Mendocino Art Association

Poetry of Wabi Sabi workshop

Last Saturday I taught the mixed media workshop, titled The Poetry of Wabi Sabi, in Ukiah for the Mendocino Art Association . Wabi Sabi, the quality of things that suggests a natural process, vulnerable to effects of time, weathering, human treatment, yet still possessing poetry, poise and strength of character. We explored this esthetic by making textures, and moving inks and paints in spontaneous ways, collaging papers and more, keeping in mind the words of some favorite poets/artists such as:

Have no fear of perfection. You’ll never reach it.  -Salvador Dali

Nature does not hurry, yet everything is accomplished. – Lao Tse

What is life? It is the flash of a firefly in the night. It is the breath of a buffalo in the wintertime. It is the little shadow which runs across the grass and loses itself in the sunset.  -Crowfoot

In the following painting I was demonstrating gesso texture and using a stencil with sumi ink. In the Monday Muse Group this week I had time to finish it and write.

lightgesso texture, sumi ink, acrylic inks, stenciled patterns, cricket stamp, on w/c paper

This piece was prompted by the poem:

Ring the bells that still can ring

Forget your perfect offering

There is a crack in everything

That’s how the light gets in.

                  -Leonard Cohen

and how the cricket gets inside the house and calls to his comrades on the outside.

We live indoors in imagined compliance with the world outside, forgetting to notice the glory of light shining through the cracks. Nature’s sanctity beckons steady and true, even as we pursue the folly of perfection. (my response)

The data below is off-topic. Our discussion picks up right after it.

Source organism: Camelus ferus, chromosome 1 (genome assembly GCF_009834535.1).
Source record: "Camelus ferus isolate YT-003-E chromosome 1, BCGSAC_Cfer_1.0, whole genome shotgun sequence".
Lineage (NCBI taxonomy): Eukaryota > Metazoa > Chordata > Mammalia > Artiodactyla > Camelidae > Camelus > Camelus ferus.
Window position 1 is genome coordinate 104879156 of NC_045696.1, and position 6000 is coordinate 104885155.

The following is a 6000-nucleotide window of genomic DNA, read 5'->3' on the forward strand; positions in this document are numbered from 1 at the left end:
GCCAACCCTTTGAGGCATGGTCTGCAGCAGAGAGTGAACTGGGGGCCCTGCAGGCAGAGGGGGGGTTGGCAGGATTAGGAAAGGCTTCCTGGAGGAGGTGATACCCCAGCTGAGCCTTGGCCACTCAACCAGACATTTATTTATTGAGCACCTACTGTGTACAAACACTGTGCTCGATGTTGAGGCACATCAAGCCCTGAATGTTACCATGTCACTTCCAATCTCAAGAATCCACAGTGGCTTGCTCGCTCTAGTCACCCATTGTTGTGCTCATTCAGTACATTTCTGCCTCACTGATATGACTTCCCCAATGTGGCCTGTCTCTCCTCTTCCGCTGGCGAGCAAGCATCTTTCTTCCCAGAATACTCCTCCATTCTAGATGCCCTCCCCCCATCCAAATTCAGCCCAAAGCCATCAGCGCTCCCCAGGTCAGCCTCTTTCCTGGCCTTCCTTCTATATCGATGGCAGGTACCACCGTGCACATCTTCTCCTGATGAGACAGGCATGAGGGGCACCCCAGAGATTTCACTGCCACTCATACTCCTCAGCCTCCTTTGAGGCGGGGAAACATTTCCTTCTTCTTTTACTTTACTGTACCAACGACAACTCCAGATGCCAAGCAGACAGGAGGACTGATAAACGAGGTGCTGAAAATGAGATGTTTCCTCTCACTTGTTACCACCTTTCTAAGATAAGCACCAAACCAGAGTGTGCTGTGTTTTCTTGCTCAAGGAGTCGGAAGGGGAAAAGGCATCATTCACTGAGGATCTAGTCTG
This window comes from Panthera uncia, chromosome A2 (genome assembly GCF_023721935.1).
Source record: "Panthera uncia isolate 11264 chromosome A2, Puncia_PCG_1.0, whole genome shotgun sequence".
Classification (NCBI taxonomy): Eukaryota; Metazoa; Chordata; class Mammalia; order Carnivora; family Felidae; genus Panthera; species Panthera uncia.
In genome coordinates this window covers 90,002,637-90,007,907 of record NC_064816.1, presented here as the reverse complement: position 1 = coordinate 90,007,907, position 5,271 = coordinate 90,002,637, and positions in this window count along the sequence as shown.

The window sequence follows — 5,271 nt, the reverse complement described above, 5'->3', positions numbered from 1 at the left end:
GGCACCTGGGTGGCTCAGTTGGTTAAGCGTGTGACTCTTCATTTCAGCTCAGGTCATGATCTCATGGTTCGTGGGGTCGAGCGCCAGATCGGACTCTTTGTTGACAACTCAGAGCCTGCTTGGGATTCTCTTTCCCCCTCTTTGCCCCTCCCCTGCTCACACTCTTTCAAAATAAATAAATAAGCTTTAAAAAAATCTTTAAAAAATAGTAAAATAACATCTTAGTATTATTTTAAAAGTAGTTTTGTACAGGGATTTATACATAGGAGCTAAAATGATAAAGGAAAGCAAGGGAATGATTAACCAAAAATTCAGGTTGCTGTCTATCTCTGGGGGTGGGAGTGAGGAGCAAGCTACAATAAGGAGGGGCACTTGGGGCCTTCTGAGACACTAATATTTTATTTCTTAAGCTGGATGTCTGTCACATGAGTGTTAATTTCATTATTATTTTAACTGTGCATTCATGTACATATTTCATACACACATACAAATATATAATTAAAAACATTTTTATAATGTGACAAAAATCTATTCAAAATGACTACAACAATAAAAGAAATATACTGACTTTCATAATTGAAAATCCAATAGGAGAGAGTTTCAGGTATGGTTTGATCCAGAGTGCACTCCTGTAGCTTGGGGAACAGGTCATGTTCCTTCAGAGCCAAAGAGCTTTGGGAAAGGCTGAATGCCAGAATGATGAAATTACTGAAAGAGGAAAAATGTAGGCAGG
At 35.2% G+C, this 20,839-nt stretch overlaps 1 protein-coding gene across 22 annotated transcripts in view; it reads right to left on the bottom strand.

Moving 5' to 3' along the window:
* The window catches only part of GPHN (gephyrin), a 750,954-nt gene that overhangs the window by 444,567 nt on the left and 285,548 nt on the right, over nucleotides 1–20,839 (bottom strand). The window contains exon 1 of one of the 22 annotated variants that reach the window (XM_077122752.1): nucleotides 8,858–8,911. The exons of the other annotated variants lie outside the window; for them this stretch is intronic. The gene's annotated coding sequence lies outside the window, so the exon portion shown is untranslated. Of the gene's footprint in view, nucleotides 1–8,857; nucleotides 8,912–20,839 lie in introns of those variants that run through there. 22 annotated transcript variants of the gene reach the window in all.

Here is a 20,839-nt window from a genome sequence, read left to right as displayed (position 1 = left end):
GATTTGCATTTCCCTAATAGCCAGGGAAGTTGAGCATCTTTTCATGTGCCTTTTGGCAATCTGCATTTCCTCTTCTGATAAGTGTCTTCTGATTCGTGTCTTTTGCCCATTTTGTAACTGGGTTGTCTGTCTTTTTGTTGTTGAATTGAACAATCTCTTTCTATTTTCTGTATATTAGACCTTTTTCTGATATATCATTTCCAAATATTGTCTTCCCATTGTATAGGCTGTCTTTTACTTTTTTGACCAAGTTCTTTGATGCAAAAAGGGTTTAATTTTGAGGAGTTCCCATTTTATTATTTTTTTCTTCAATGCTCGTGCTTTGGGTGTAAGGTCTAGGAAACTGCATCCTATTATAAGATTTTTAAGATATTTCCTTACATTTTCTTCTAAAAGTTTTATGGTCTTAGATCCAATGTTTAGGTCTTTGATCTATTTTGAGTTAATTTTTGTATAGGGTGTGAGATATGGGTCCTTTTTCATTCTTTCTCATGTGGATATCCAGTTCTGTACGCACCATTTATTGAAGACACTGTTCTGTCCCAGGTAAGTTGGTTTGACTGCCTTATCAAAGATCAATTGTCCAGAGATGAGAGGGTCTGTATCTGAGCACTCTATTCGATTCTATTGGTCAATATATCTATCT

yugenInks on dry gesso texture, writing with a stick dipped in Diamine Silver Fox  ink

Another workshop demo that I later finished. The word yugen, yoo-gehn, is Japanese and means, “an awareness of the universe that triggers feelings too deep and mysterious for words”.  Enough said!




tissue prints, stencil prints, acrylic paint and inks on w/c paper, 10 X 11″

Windows overgrown with branches rising up from deepest roots.

Is there an opening for the nightengale to sing his love songs?

A shade is pulled down, yet he continues

Even in the dark of the moon, joining the chorus of crickets and night creepings.

There’s a shimmer of movement in the house, and the shutters are thrown wide.

There’s something so heart rending about a nightengale who sings the night long to attract his love. Here we call them mockingbirds because they have such a spectacular range of bird calls, covering most of the bird kingdom with their repertoire.

The romance of the nightly song dies, of course, when one is trying to sleep through it. This has only happened to me once for a period of over a week.

What brought forth this loose train of thought was not a recent experience, but a blob of ink on the paper which looked bird-like, which they often do! And then there was the black brambles and the square grid-like, window-like shapes. The mind quite easily shapes itself to what is seen on the paper, especially in the company of fellow explorers, like the students in my Muse group. We shared many such mind expansions on Monday as we let black inks and acrylic paints have their way on our paper.

October 22 I’ll be teaching a similar day long workshop in Ukiah for the Mendocino Arts Association. There may still be a couple spaces left in that one. Visit their website for more information.